The district of Mitte covers the historic centre of the city, as well as surrounding neighbourhoods. It is the city’s smallest district, but with the highest population density and more history per square kilometre than anywhere else in Leipzig. This is a richly traditional area, with beautiful architecture, classic cultural pursuits, and plenty of stories.
Culture & Lifestyle
Zentrum is the historic old-town of Leipzig, a bustling expanse of classic shopping arcades, traditional restaurants and beer halls, hotels and museums. The vast open town square has regular markets, particularly during Christmas, while the modernist Museum of Fine Arts is another notable sight.
Leipzig has a long and distinguished musical heritage, and nowhere is this more obvious than in the city centre. The Gewandhaus is home to one of the world’s most famous orchestras, which has been directed by such luminaries as Felix Mendelssohn Bartholdy. St. Thomas Church is where Richard Wagner learned to play the piano, and is the resting place of Johann Sebastian Bach, who directed the famous boys’ choir. This musical influence even extends to the naming of some of the local neighbourhoods; the Bachviertel and Musikviertel are two of the most upmarket and sophisticated residential areas in Leipzig.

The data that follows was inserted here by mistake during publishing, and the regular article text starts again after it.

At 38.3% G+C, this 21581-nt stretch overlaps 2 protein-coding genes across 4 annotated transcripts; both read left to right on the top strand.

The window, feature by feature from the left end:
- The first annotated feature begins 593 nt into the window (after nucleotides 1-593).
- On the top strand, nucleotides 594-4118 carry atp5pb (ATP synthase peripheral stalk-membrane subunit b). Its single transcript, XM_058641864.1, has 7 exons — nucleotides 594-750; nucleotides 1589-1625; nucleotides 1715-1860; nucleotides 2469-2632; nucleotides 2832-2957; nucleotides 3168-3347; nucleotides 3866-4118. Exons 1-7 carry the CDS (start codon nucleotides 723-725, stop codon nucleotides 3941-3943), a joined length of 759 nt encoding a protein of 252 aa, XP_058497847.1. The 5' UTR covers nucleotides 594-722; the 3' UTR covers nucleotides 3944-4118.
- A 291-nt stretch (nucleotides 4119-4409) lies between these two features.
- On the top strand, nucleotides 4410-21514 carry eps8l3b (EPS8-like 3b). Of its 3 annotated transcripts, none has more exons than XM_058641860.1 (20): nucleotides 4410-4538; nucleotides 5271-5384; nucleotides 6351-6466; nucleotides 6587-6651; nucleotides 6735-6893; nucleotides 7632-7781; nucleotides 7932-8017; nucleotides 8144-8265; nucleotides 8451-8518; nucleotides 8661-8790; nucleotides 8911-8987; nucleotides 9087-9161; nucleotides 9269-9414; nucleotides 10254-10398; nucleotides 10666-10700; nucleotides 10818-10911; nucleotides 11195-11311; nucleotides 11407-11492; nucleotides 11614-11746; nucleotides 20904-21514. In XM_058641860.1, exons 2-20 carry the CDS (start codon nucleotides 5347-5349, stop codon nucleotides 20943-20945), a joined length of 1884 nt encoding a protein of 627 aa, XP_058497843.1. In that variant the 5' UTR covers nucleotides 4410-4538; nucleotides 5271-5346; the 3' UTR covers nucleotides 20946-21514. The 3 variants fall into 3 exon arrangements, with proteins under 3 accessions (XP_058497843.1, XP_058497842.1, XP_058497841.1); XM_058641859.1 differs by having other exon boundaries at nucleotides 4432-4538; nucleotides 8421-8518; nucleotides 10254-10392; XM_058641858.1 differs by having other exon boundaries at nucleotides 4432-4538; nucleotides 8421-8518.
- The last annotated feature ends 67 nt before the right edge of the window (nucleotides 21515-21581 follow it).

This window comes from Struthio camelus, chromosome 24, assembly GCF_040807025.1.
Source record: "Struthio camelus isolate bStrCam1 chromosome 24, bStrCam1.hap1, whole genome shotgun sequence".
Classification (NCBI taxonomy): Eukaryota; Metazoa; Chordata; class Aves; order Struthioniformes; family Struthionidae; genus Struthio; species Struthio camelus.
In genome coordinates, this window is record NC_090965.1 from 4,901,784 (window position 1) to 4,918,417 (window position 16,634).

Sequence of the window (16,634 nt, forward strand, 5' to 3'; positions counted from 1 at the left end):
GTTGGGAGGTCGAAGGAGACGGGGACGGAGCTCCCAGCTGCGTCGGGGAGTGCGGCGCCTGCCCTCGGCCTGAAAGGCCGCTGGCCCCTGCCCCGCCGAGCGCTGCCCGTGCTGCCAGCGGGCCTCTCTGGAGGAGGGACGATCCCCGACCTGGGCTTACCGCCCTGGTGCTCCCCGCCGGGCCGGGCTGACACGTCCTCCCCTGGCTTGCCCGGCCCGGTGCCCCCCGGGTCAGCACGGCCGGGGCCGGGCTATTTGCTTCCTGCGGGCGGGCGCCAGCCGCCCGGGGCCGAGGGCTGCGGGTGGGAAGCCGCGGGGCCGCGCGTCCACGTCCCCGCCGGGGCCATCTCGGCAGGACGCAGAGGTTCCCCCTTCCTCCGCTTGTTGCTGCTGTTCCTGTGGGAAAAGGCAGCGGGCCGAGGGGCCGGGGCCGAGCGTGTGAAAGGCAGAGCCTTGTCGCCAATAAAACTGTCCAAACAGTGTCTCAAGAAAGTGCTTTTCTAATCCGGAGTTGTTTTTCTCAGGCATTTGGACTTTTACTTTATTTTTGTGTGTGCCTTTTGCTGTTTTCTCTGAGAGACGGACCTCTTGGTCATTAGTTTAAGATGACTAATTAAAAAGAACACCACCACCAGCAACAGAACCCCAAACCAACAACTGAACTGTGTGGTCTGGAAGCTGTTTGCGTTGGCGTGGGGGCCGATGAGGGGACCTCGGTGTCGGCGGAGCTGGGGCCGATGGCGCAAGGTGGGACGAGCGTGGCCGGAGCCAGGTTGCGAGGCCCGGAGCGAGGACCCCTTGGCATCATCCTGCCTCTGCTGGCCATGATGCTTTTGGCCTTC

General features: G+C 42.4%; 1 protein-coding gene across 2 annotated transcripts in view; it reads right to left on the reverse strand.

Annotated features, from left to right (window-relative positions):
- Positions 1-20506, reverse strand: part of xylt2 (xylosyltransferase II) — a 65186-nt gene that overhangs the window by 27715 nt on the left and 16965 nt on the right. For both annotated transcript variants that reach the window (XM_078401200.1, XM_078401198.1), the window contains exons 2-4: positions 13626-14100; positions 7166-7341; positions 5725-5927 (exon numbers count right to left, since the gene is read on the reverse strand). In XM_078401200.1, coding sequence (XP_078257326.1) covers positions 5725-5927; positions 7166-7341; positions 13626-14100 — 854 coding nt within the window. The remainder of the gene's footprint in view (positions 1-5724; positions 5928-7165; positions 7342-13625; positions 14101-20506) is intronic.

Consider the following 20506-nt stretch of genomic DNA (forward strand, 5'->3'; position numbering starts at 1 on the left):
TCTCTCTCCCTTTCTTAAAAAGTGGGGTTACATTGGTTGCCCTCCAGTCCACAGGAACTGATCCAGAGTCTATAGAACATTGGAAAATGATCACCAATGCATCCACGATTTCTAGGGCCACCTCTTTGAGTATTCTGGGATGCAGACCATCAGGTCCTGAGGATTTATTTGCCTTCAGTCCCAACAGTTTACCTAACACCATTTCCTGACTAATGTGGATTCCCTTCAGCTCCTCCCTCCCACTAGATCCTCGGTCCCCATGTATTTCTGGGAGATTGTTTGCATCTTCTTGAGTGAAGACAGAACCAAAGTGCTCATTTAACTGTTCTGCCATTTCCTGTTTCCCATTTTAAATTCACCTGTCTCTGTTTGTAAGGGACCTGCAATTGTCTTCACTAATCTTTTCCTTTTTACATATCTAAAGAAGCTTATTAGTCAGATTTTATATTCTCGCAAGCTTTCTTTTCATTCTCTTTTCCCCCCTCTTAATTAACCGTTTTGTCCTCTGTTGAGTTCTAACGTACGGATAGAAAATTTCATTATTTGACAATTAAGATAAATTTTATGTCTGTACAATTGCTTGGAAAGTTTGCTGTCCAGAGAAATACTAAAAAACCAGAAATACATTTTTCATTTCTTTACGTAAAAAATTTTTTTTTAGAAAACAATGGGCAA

Leipzig University is one of the world’s oldest universities, dating all the way back to 1409, and boasts such diverse and famous alumni as Goethe, Nietzsche, Tycho Brahe and Angela Merkel. Faculty buildings are spread throughout the city, but the city centre has the oldest, and most picturesque.
Mitte is not just about architecture and classical music, however. In the northwest of the district is the Red Bull Arena, home to the RB Leipzig football team. The team plays in Germany’s top division, and hosts regular games at the stadium. The arena is also the stage for various other sports teams, as well as major international concerts.
Considering its size and central location, Mitte has a surprising number of parks, rivers, and general open, green spaces. The largest of these is the Leipziger Auwald, a huge floodplain forest, one of the largest in Central Europe. Despite its central location, it has retained a distinctly natural character and has a large network of footpaths, cycle paths and riding paths.
At the south-eastern tip of the Auwald is Leipzig Zoo. The zoo is internationally famous for its conservation projects, as well as for Gondwanaland, a vast indoor tropical rainforest.
Southwest of the city centre lie two of Leipzig’s prettiest and most popular parks: Clara Zetkin Park and Johanna Park. These two parks merge seamlessly into each other and, together with the Palmengarten in Lindenau, form an extensive park landscape.
In the southeast of the district is the long-established botanical garden, maintained by Leipzig University, with a large and varied collection of plants & greenhouses. It is the oldest botanical garden in Germany and among the oldest in the world, and is open to visitors daily for free.
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